Jack” and “Jill” have devised a quality assurance procedure during which they alternate each month testing themselves on the PFT machine at “Hilltop Medical Center.” During the second week of December, Jill was surprised that her DLCO, which was usually 22 to 27 units (mL/min/mm Hg), was now 17 to 18. Jack had just left for the holidays, and he usually maintained the instrument, so Jill waited until he returned in the first week of January to test himself.

Jack’s DLCO was usually 39 to 41 units but was now reduced to 32 to 34. He looked at the absorbent columns on the PFT equipment and discovered that both were half blue. Jill sheepishly admitted that she had mistakenly put carbon dioxide absorbent granules (soda lime) in both columns during the week of the Thanksgiving holiday. He replaced the second absorber with Drierite and tested himself again; his results were back to his usual 39 to 40 units. Oops! Jack and Jill had tumbled down. About 30 patients had been tested since Thanksgiving, including several with interstitial lung disease enrolled in “Doctor Porsche’s” clinical trial.

PFT instrument errors like this unfortunately occur too commonly, even with expensive new models. Such errors result in misclassification of PFT interpretations that can have serious consequences for patients. For example, DLCO results are used to decide who gets on waiting lists for lung volume reduction surgery for patients with severe COPD, and lung transplant lists for patients with idiopathic pulmonary fibrosis. A 20% error can easily make a clinically important difference for a patient.

The American Thoracic Society and the European Respiratory Society published updated PFT guidelines in 2005 that recommend weekly biologic control tests for all DLCO machines, yet only half of PFT laboratories in a recent survey in the United States performed even monthly bioQC testing (like Jack and Jill). This means that all patients tested within a given month could have errors in their DLCO results before a problem was detected and rectified, as in this case. The introduction of a good bioQC program allows each laboratory to establish its known variability in pulmonary function testing. Knowing the expected variation in bioQC data assists the detection of equipment errors but also enables the laboratory to identify what change in lung function is due to natural variability versus a real change in lung function.

Participation in multicenter clinical trials of new pulmonary medications and inhaled insulin is financially rewarding to the site’s principal investigators (usually pulmonary specialists), and the primary outcome measure is usually a PFT measurement like FEV1 or DLCO. Currently, each pharmaceutical company must develop its own PFT quality assurance program to minimize measurement noise within and between clinical sites. These studies are often done on more than one continent, making a worldwide accreditation program for PFT laboratories desirable.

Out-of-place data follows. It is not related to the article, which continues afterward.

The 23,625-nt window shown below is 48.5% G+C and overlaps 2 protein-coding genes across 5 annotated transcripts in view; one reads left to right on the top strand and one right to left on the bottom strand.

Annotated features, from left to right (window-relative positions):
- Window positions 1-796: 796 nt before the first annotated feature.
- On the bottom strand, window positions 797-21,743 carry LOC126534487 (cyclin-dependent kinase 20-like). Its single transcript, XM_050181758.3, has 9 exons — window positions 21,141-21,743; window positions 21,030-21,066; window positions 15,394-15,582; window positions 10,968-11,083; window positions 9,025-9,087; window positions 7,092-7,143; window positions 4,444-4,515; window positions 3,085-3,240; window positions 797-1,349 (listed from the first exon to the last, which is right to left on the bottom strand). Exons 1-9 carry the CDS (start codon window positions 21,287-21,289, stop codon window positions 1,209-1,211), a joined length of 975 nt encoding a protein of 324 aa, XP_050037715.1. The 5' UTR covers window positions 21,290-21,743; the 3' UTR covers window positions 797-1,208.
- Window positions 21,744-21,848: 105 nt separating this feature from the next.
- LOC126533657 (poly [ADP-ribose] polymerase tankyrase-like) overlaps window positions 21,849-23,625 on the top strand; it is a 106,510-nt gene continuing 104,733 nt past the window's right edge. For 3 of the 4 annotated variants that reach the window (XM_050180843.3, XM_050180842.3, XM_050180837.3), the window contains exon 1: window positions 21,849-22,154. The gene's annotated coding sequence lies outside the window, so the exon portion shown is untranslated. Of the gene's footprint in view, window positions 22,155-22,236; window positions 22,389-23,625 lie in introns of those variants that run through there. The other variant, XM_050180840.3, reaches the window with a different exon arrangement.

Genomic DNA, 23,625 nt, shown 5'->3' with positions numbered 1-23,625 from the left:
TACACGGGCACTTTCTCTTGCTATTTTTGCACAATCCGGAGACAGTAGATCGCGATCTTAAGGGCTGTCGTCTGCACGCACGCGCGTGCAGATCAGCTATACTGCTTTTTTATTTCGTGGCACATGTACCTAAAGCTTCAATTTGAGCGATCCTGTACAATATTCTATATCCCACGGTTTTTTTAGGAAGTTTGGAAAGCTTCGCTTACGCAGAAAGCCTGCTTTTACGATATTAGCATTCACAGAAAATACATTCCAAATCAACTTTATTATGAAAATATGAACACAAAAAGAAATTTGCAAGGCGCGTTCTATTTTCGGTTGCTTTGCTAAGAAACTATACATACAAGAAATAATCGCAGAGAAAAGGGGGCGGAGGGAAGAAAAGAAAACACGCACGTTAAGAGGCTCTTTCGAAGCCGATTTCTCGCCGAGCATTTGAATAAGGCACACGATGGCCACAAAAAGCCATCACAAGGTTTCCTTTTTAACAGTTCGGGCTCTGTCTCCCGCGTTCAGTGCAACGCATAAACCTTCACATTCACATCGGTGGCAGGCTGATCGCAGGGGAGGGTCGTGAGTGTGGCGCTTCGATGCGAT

In the United States, pulmonary function technologists can and should obtain the CPFT and RPFT credentials offered by the NBRC, but no program for the accreditation of PFT laboratories is available here. Such programs have been operational in the province of Ontario, Canada, and the countries of Australia and New Zealand for several years. We believe that these successful programs should be adopted by all other professional pulmonary societies.

The Thoracic Society of Australia and New Zealand (TSANZ) began to offer a voluntary PFT laboratory accreditation program in the 1990s. There are three steps: 1) a self-assessment questionnaire; 2) submission of the application forms, along with the laboratory procedure and policy manuals; and 3) a site visit by the accreditation assessment panel. Details of this process are available online at www.thoracic.org.au. The program includes reviews of staff qualifications and experience, laboratory policy, instruments, testing methods, and the quality assurance programs. So far, 18 PFT laboratoris in Australia and three in New Zealand have been accredited, and several others are in the process. TSANZ accreditation is valid for a period of 5 years.

In January 2007, representatives from several international respiratory societies attended the Association for Respiratory Technology and Physiology meeting in Glasgow, Scotland, to discuss worldwide PFT laboratory accreditation. The aim of a worldwide accreditation program is to improve the quality of pulmonary function testing by ensuring that staff are well trained to practice their profession and thereby produce high-quality results for the patients and clinicians they serve. In other words, any laboratory that attains the required accreditation standard has done so by proving it is up to speed, and this achievement has come from the laboratory staff. In preparation for such a program, take the CPFT or RPFT examination, prepare a manual of all the pulmonary function procedures done in your laboratory, and strengthen your quality assurance program.

Paul Enright, MD, is a pulmonary physician at the University of Arizona (e-mail: ). Maureen P. Swanney, PhD, is a respiratory scientist at Christchurch Hospital in New Zealand
(e-mail: ).